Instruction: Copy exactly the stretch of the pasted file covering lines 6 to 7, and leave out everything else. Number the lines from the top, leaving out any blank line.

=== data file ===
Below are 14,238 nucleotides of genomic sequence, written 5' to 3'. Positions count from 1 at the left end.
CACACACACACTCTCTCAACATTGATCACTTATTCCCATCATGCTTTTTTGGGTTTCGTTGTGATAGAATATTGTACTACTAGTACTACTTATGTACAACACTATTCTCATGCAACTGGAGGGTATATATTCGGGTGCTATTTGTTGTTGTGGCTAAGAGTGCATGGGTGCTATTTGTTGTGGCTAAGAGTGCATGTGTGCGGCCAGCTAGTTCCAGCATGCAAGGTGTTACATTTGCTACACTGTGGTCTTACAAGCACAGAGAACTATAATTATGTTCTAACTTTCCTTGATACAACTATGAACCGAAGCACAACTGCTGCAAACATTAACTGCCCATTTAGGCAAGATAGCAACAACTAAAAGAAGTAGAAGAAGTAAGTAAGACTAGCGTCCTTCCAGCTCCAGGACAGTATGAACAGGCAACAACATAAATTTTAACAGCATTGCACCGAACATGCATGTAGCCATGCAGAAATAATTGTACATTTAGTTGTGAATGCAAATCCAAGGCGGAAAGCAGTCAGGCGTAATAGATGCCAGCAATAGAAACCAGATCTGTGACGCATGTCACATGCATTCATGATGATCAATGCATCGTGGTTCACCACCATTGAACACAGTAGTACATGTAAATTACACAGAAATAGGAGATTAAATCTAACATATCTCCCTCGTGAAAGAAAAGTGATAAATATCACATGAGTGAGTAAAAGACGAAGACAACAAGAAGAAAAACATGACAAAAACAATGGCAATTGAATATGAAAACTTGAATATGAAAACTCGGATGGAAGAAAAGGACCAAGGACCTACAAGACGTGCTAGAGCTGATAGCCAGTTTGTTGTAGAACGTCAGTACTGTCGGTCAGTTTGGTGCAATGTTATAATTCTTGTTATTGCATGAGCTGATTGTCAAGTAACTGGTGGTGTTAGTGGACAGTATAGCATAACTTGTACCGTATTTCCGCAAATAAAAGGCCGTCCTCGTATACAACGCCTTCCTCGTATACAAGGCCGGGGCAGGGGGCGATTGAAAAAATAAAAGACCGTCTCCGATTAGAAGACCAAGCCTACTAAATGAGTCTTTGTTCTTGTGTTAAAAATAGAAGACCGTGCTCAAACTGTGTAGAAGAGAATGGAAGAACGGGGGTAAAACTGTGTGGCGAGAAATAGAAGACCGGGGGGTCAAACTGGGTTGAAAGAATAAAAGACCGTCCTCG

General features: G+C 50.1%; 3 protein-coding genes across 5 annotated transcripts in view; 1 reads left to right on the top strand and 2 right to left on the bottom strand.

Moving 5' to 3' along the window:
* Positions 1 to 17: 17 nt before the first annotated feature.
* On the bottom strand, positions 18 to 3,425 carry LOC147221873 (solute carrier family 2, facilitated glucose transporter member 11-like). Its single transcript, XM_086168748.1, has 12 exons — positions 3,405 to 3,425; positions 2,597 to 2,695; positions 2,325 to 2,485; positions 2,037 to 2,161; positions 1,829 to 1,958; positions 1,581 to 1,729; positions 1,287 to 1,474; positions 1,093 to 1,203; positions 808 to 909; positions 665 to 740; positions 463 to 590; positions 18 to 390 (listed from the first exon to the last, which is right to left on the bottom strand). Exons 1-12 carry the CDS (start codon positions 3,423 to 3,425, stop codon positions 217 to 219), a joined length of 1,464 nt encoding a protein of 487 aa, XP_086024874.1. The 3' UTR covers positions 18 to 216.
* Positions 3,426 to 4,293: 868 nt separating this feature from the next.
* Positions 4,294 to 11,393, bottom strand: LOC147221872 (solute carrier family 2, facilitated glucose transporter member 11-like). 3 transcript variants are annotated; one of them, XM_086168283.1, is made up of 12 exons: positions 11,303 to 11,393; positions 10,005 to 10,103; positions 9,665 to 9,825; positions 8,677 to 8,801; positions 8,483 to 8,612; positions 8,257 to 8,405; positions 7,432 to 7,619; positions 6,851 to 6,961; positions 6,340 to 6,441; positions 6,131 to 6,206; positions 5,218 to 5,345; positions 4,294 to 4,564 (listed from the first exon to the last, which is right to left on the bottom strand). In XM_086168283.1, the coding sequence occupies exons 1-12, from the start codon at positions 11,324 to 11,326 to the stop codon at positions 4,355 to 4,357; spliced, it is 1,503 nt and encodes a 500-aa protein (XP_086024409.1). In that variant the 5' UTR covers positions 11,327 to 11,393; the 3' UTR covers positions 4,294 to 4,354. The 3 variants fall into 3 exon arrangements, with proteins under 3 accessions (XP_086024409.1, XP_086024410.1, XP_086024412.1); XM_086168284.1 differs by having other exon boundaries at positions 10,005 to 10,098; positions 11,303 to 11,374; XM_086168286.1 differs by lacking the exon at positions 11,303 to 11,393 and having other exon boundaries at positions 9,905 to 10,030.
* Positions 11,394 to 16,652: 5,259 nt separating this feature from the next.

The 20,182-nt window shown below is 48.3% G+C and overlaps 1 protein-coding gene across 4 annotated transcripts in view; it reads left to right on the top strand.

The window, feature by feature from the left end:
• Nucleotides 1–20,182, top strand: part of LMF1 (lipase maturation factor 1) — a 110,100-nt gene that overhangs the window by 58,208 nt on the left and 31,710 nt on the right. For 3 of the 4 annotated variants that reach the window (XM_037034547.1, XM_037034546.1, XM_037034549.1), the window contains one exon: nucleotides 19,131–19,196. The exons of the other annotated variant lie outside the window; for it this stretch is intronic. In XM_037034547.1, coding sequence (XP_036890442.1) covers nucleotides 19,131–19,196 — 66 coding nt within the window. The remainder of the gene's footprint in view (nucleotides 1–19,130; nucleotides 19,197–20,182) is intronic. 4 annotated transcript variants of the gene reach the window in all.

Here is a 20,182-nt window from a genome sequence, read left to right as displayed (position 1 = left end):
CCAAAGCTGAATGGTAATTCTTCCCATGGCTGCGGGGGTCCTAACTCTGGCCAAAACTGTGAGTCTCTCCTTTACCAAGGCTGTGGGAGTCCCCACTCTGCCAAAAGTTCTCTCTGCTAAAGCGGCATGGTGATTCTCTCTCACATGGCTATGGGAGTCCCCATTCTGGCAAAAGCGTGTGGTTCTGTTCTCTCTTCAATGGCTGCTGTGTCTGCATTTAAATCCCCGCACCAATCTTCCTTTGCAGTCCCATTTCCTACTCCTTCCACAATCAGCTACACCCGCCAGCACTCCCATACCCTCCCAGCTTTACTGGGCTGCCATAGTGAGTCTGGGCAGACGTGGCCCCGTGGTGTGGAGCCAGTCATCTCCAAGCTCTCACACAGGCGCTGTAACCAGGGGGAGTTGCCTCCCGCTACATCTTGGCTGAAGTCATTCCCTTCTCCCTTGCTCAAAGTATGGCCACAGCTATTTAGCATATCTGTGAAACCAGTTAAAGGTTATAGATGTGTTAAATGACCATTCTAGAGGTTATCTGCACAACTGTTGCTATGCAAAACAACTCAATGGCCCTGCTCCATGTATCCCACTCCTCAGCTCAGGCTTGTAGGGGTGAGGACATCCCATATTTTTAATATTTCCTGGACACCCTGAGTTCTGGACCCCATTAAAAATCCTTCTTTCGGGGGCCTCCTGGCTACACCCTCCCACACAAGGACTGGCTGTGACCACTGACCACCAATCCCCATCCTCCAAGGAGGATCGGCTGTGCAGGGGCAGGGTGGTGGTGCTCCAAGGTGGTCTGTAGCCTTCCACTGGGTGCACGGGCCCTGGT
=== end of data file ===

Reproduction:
* On the bottom strand, positions 18 to 3,425 carry LOC147221873 (solute carrier family 2, facilitated glucose transporter member 11-like). Its single transcript, XM_086168748.1, has 12 exons — positions 3,405 to 3,425; positions 2,597 to 2,695; positions 2,325 to 2,485; positions 2,037 to 2,161; positions 1,829 to 1,958; positions 1,581 to 1,729; positions 1,287 to 1,474; positions 1,093 to 1,203; positions 808 to 909; positions 665 to 740; positions 463 to 590; positions 18 to 390 (listed from the first exon to the last, which is right to left on the bottom strand). Exons 1-12 carry the CDS (start codon positions 3,423 to 3,425, stop codon positions 217 to 219), a joined length of 1,464 nt encoding a protein of 487 aa, XP_086024874.1. The 3' UTR covers positions 18 to 216.
* Positions 3,426 to 4,293: 868 nt separating this feature from the next.